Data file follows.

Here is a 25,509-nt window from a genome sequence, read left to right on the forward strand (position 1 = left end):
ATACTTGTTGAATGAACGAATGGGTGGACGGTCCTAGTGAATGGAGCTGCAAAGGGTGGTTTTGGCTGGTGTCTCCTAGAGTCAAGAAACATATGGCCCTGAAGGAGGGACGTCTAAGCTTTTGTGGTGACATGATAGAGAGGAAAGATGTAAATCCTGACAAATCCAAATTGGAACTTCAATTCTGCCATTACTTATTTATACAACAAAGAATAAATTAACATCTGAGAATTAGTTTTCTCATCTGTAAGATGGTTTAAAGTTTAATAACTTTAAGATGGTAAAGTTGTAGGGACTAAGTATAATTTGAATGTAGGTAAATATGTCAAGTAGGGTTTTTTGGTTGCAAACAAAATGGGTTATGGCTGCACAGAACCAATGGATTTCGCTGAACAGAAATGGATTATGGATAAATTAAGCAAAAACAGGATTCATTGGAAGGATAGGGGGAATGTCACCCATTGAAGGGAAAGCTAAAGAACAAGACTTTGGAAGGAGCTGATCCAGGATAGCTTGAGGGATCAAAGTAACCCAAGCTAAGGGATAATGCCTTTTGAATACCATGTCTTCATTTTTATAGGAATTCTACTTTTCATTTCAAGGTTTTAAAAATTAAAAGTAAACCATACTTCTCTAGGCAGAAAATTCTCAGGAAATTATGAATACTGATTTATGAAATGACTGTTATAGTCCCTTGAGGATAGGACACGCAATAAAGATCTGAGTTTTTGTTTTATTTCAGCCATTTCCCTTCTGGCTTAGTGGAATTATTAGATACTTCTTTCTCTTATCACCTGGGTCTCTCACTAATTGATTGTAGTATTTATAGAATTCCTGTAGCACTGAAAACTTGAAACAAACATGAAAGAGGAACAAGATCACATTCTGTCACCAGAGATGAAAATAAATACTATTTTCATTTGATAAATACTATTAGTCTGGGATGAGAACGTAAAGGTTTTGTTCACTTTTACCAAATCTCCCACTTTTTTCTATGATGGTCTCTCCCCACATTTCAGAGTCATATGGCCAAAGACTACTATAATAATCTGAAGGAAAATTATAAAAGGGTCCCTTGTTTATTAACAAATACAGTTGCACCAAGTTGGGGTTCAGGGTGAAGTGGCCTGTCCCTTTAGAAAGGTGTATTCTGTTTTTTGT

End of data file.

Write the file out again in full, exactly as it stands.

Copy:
Here is a 25,509-nt window from a genome sequence, read left to right on the forward strand (position 1 = left end):
ATACTTGTTGAATGAACGAATGGGTGGACGGTCCTAGTGAATGGAGCTGCAAAGGGTGGTTTTGGCTGGTGTCTCCTAGAGTCAAGAAACATATGGCCCTGAAGGAGGGACGTCTAAGCTTTTGTGGTGACATGATAGAGAGGAAAGATGTAAATCCTGACAAATCCAAATTGGAACTTCAATTCTGCCATTACTTATTTATACAACAAAGAATAAATTAACATCTGAGAATTAGTTTTCTCATCTGTAAGATGGTTTAAAGTTTAATAACTTTAAGATGGTAAAGTTGTAGGGACTAAGTATAATTTGAATGTAGGTAAATATGTCAAGTAGGGTTTTTTGGTTGCAAACAAAATGGGTTATGGCTGCACAGAACCAATGGATTTCGCTGAACAGAAATGGATTATGGATAAATTAAGCAAAAACAGGATTCATTGGAAGGATAGGGGGAATGTCACCCATTGAAGGGAAAGCTAAAGAACAAGACTTTGGAAGGAGCTGATCCAGGATAGCTTGAGGGATCAAAGTAACCCAAGCTAAGGGATAATGCCTTTTGAATACCATGTCTTCATTTTTATAGGAATTCTACTTTTCATTTCAAGGTTTTAAAAATTAAAAGTAAACCATACTTCTCTAGGCAGAAAATTCTCAGGAAATTATGAATACTGATTTATGAAATGACTGTTATAGTCCCTTGAGGATAGGACACGCAATAAAGATCTGAGTTTTTGTTTTATTTCAGCCATTTCCCTTCTGGCTTAGTGGAATTATTAGATACTTCTTTCTCTTATCACCTGGGTCTCTCACTAATTGATTGTAGTATTTATAGAATTCCTGTAGCACTGAAAACTTGAAACAAACATGAAAGAGGAACAAGATCACATTCTGTCACCAGAGATGAAAATAAATACTATTTTCATTTGATAAATACTATTAGTCTGGGATGAGAACGTAAAGGTTTTGTTCACTTTTACCAAATCTCCCACTTTTTTCTATGATGGTCTCTCCCCACATTTCAGAGTCATATGGCCAAAGACTACTATAATAATCTGAAGGAAAATTATAAAAGGGTCCCTTGTTTATTAACAAATACAGTTGCACCAAGTTGGGGTTCAGGGTGAAGTGGCCTGTCCCTTTAGAAAGGTGTATTCTGTTTTTTGT